Not all customers have the same retention risk profile in a rising rate environment; some will crave top-of-market rate, others not as much. Managing them closely will have a meaningful impact on margin. The key to executing the tightwire act of growing new deposits without repricing the entire book is personalized, proactive customer retention and deepening treatments.
Find the right people who may be motivated to shop or switch, and invest only where you have to, with an optimal pricing strategy. Just make sure your branch personnel understand the strategy so they don’t end up being too generous to the wrong people.
- To the CFO, sell your marketing initiatives as start-ups.
When it comes to paring operating expenses, marketing and advertising are convenient targets. They generally don’t involve reducing headcount, and while their outlays are certain, their outcomes aren’t. Vendor arrangements and evergreen programs are also easy targets. Why can’t we manage with our internal staff, one might ask, and when was the last time we looked at the return of these ongoing projects?
These are reasonable observations, and they are often raised by CFOs. The key for CMOs is to anticipate them and be ready with equally reasonable responses. One way is to frame new marketing initiatives as start-ups. Present your case as if you’re talking to investors. Here are several considerations:
- Market size: Outline the scope of the opportunity, and make sure it’s of sufficient scale.
- Business model: Forecast how much revenue you anticipate and over what timeframe it will cover the investment.
- Competition: Be realistic, not overly optimistic about competitive headwinds. Be specific, name names.
- Marketing plan: Outline the strategy, tactics and channels for new-customer acquisition. Assign costs to acquisition and the estimated lifetime value of a new customer.
- Tracking: Establish milestones and dates for iterative success, and make sure they’re specific and reportable.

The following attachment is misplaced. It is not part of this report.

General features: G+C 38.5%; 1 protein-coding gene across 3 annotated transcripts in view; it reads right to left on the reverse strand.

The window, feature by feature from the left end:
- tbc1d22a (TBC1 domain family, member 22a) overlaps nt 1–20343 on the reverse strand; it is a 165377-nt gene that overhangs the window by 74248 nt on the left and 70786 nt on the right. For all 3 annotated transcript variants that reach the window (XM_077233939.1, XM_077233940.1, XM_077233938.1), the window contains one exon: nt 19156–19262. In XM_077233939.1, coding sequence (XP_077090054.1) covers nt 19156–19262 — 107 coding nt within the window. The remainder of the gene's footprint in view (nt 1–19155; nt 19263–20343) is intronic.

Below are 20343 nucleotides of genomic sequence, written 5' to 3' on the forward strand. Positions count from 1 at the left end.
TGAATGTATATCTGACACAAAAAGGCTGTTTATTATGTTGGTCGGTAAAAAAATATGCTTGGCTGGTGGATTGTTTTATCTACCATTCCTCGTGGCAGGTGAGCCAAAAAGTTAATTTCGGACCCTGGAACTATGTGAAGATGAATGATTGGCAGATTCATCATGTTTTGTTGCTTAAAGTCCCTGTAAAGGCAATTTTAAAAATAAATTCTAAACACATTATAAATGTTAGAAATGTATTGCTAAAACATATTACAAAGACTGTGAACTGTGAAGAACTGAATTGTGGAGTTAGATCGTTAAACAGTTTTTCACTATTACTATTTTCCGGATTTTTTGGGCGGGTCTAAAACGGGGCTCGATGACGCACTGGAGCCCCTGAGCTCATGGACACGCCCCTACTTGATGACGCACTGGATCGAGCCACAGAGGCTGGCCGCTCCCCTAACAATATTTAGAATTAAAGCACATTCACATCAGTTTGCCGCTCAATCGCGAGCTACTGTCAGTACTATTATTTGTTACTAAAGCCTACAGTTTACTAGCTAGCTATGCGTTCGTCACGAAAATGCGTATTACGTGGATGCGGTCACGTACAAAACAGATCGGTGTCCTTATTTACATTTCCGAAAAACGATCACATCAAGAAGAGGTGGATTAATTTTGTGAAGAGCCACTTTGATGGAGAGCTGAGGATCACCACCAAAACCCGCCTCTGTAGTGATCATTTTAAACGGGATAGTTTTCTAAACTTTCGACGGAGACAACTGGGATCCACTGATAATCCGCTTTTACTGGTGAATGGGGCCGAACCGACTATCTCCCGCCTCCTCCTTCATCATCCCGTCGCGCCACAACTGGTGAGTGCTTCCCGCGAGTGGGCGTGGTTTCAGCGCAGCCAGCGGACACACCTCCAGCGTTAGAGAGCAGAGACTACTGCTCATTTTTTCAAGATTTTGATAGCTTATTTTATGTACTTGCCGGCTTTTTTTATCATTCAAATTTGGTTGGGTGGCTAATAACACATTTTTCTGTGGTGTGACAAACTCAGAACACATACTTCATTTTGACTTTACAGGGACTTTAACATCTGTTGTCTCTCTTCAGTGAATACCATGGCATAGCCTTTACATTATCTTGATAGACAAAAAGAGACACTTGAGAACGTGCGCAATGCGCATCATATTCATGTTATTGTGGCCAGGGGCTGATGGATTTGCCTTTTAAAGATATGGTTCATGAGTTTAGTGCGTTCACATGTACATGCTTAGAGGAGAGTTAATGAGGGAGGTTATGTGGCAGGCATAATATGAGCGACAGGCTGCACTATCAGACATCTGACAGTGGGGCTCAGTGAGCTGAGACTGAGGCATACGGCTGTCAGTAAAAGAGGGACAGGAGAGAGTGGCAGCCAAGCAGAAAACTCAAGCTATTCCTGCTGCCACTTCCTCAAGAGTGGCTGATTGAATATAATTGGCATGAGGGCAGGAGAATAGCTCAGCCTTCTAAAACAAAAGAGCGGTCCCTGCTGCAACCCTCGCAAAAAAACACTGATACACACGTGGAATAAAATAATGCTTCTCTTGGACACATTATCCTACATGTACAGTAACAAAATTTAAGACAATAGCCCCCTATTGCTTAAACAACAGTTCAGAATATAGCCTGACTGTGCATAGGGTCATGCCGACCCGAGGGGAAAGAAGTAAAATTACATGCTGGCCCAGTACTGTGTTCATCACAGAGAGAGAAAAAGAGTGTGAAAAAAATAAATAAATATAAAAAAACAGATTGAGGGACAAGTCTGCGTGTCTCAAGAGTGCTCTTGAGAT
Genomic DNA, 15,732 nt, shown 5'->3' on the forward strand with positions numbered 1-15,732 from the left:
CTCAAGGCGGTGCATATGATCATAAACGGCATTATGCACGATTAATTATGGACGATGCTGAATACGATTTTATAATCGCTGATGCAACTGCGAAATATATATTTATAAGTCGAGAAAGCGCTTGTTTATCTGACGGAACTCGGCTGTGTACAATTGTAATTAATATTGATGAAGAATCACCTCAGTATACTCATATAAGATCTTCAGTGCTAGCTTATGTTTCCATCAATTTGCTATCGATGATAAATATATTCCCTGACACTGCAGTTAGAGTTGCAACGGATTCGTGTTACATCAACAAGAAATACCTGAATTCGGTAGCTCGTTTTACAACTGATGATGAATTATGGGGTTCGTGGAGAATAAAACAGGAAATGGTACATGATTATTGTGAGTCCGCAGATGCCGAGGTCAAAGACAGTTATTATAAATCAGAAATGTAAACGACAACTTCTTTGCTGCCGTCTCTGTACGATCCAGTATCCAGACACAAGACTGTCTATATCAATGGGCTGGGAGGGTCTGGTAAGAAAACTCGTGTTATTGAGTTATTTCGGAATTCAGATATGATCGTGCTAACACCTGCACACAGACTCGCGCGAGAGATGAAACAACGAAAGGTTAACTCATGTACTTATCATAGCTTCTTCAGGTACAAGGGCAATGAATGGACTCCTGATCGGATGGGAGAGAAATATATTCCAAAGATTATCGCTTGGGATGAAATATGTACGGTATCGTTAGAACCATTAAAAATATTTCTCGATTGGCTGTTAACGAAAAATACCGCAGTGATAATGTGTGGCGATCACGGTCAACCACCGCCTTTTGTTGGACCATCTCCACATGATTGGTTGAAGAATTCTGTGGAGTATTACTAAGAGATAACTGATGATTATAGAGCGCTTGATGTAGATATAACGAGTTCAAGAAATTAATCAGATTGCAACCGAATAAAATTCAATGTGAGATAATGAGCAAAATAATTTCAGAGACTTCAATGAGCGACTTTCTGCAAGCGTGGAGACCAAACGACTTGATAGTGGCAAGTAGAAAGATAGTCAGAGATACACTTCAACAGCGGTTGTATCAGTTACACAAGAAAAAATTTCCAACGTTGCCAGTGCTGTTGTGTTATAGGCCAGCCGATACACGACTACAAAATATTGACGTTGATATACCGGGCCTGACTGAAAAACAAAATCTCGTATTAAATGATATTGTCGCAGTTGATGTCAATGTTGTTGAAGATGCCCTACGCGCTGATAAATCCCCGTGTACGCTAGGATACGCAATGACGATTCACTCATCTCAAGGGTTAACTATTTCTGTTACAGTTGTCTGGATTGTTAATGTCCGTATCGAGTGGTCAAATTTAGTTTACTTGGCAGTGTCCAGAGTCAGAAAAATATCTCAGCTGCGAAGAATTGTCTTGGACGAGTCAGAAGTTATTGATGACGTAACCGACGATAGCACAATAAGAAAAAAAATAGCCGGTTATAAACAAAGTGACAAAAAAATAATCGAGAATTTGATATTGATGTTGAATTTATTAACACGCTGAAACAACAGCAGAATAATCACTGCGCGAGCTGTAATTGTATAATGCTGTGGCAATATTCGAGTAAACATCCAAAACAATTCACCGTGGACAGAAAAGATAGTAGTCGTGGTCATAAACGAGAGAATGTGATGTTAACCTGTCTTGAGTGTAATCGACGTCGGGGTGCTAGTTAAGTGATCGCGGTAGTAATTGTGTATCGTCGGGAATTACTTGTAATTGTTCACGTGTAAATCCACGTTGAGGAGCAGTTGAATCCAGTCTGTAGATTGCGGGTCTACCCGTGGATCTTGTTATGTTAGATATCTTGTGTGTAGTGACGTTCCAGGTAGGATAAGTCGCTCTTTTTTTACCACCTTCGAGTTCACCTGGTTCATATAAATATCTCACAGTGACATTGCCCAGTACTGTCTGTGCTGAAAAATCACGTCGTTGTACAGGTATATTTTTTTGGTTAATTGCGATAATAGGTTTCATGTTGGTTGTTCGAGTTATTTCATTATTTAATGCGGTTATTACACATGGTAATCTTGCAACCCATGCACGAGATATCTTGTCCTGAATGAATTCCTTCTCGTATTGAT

- Money: Allot expenditures to specific endeavors and present them in tranches. Be clear how much time each one has before it is altered or abandoned.
- The CMO is now the Chief Alignment Officer.
Traditionally in financial institutions, when it came to the four Ps of marketing – Product, Price, Place and Promotion – Marketing generally got involved only with the last of them. That’s mostly changed, and where is hasn’t, it needs to. To achieve what’s expected of it, Marketing needs to have a seat at the table when the other Ps are being discussed and decided on. Then it needs to be the air traffic controller to be sure the marketing initiatives, from the first P to the last, are coordinated across all departments and channels. The CMO has become the CAO.
In their role, CMOs also need to be the company’s Chief Advocate for the customer – from whom all inspiration needs to emanate and to whom all activity needs to be directed. It’s a simple and powerful concept but staggering in the scope and complexity it takes to deliver on it. Today, the CMO can choose from an almost limitless marketing stack, which has gotten so extensive and multifaceted that it’s become known as the “marketing industrial complex.” Yes, the idea is to learn about the customer from every touch so that the next one resonates perfectly, but how? What tools and techniques can be used to extract the data that’s needed to apply to the right interaction at the right time? And where’s the efficient frontier of marketing spend?
Finally, whether they are CMOs, CAOs or Chief Customer Advocates, marketing executives can’t do it themselves – they need the right talent in a data-driven age. Today’s marketing department needs to be built around strategy and insights, creation and content, segmentation and customer analytics, customer experience, personalization and measurement. That’s a tall order. But it’s also only half the job. All of it will be worthless if it’s not managed and nurtured in the right culture, one that promotes personal growth, mutual respect, work/life balance and, well, fun.